When someone tells you that Samsung is one of the biggest smartphone manufacturers in the world, there’s no point arguing that. It is a well-established fact. The OEM annually churns out new gadgets in their hundreds and markets them under its neatly categorized ” Galaxy Series” branding system. There’s the popularly known Galaxy S series that houses flagships like the Galaxy S9, Galaxy S7, Galaxy S8 and more. The “Galaxy Note Series” is another category that houses the South Korean company’s flagships which include the recently launched Note 9, Note 8, and the discontinued “BombGate” — Galaxy Note 7.
There are also other series that — for obvious reasons— aren’t as renowned and mainstream as the Galaxy S and Galaxy Note series. They include the Galaxy J series, A series, C series, E series and more. These series all have their variations which usually revolve around specifications, pricing, target market etc. During the launch of the Galaxy A and E series a couple of years ago in India, the company announced that the A series was targeted at people with deep pockets while the E series will house devices focused on younger audiences with little less money to spend.
You get the drill now? — the differentiating factor between each series is almost always target-market and price related; which is also relative to the type of specifications they carry. The higher the price, the better the features — basic economics, right?🙂
With this little introduction, let’s talk about the differences between these two Samsung series: A and J.
Galaxy A Series
As earlier mentioned, this series is targeted at individuals with deep pockets and more spending power. The A series (or Galaxy A series) contains Samsung’s upper mid-range smartphones that performs impressively well; near those of high-performing flagship devices in the C, S, and Note series.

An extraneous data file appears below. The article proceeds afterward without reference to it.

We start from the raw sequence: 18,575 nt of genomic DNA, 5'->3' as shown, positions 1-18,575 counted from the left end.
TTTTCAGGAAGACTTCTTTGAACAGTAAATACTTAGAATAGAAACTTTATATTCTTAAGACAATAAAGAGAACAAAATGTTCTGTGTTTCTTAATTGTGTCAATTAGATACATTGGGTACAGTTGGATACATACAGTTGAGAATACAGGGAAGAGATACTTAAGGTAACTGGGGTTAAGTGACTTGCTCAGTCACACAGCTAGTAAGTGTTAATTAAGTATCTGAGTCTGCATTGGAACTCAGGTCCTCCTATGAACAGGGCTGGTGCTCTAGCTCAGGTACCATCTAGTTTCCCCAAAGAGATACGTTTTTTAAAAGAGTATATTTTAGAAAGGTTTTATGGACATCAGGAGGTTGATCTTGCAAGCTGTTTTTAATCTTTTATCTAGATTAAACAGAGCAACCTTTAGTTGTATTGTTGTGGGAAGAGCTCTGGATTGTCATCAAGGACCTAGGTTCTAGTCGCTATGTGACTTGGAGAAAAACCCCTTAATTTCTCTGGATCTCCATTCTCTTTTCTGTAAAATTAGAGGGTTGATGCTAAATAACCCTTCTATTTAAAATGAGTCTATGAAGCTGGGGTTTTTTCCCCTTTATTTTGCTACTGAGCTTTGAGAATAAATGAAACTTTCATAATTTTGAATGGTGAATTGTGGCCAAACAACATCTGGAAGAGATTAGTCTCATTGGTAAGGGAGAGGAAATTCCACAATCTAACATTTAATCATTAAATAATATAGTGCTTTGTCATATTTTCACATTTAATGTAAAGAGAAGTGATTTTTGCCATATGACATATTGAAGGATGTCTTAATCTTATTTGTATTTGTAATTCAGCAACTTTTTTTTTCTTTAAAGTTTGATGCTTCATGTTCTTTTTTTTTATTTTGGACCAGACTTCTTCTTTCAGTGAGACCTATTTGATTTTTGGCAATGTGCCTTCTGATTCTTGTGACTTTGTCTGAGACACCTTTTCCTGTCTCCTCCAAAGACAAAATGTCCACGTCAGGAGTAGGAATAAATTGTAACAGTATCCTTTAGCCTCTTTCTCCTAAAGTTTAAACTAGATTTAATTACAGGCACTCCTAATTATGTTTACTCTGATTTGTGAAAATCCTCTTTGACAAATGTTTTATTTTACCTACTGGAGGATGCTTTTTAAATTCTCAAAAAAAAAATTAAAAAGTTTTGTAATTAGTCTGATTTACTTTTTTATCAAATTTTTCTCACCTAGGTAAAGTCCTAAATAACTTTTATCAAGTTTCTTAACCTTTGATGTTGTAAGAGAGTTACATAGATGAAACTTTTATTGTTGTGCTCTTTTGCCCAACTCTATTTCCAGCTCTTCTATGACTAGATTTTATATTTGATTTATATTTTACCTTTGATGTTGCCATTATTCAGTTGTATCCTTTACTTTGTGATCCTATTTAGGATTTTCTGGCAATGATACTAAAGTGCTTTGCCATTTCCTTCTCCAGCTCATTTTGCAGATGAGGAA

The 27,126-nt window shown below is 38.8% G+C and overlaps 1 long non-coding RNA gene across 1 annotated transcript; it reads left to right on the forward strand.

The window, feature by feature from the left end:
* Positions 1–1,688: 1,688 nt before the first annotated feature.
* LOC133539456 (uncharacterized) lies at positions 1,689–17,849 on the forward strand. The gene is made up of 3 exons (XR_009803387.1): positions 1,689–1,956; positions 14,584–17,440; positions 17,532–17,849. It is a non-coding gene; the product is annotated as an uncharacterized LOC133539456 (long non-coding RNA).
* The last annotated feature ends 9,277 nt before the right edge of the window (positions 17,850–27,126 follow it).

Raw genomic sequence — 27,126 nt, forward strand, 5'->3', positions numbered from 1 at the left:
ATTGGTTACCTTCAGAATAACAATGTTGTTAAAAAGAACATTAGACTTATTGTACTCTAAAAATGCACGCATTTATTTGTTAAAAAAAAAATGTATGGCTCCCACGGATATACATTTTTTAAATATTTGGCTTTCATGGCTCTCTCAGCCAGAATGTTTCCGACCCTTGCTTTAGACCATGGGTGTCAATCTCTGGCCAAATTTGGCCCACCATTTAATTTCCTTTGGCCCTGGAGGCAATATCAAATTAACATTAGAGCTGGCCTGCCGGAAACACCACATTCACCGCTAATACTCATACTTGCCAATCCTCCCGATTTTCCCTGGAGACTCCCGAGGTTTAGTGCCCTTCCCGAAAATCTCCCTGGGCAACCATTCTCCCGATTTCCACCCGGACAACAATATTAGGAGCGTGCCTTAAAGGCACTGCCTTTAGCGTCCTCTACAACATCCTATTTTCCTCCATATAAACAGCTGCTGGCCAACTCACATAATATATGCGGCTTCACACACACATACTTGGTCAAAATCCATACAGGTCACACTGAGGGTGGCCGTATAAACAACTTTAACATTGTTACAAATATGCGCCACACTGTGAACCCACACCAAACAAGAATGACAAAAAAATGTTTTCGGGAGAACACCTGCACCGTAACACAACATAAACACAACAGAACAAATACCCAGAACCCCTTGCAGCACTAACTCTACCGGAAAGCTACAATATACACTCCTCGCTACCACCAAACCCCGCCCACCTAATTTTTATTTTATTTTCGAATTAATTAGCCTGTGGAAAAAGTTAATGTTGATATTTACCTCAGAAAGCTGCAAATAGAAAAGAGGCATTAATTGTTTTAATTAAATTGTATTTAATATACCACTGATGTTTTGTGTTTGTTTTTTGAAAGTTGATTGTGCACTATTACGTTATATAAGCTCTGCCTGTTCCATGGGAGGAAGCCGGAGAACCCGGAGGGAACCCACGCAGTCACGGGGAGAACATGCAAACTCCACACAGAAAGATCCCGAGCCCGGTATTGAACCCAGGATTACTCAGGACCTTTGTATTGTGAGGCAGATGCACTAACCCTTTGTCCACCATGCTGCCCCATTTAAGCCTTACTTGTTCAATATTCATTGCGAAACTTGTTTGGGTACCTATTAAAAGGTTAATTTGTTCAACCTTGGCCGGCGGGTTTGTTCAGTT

The A in the name “A Series” stands for Alpha and the first device in the series is the Samsung Galaxy Alpha which was released in 2014. Like the pioneering Galaxy Alpha, subsequent devices in this series are usually more visually appealing and also better than J-series smartphones functionality-wise.
Interestingly, since the Galaxy Alpha, Samsung have given the A-series a fair share of attention that with every new Galaxy A device, the A-series move a step further away from being identified as a mid-range series. The latest Samsung Galaxy A7 (2018) for instance is the first device from the OEM to sport three cameras on the rear.
In a hierarchical arrangement, it’s safe to say that the Galaxy A series is about one or two tiers away from the high-level S series.
Devices under this series include the Samsung Galaxy A5, Samsung Galaxy A3, Samsung Galaxy A7, Samsung Galaxy A8 etc.
These devices are sometimes remixed with the year of released added to their model name. The Galaxy A7, for example, is available on 2015, 2016, 2017, and 2018 models.
Galaxy J Series
Although sometimes identified as a mid-range series, phones in this group are mostly entry-level devices made built with low-cost hardware. Unlike the A-series with premium aluminum bodies, all Galaxy J devices are made with plastic materials on the outside — the latest Galaxy J8 also comes with plastic body.
With the J series, Samsung is more focused on affordability rather than performance. That’s why the best, priciest, and most recent member of the J series (Galaxy J8) come with a 1.8GHz Octa Core processor and 3GB RAM, whereas that of the A series clocks up to 2.2GHz and come with 6GB of RAM.
In terms of performance and pricing, there’s no debating; the A series beats the J series hands down in both aspects.
The Samsung Galaxy J1 Ace Neo, Galaxy J2, Galaxy J7 Prime, Galaxy J6 Plus, and Galaxy J5 are some of the widely used members of this series.
Galaxy A or Galaxy J: which should you buy?
If you are in the market for a new Samsung smartphone or particularly stuck between picking a member of either series, you are ultimately in the best position to pick the make the best decision. I can, however, advise that you pick a Galaxy A device if you are a heavy smartphone user and would do a lot of gaming, multitasking, texting and surfing the internet almost all the time.
On the other hand, if you are a bit restricted financially, any Galaxy J series device that fits well into your spending budget would do just fine. Performance would be decent and satisfy your day-to-day smartphone operations (texting, social media, music, reading, movies, selfies etc.) but might not supply optimum performance when subjected to heavy usage.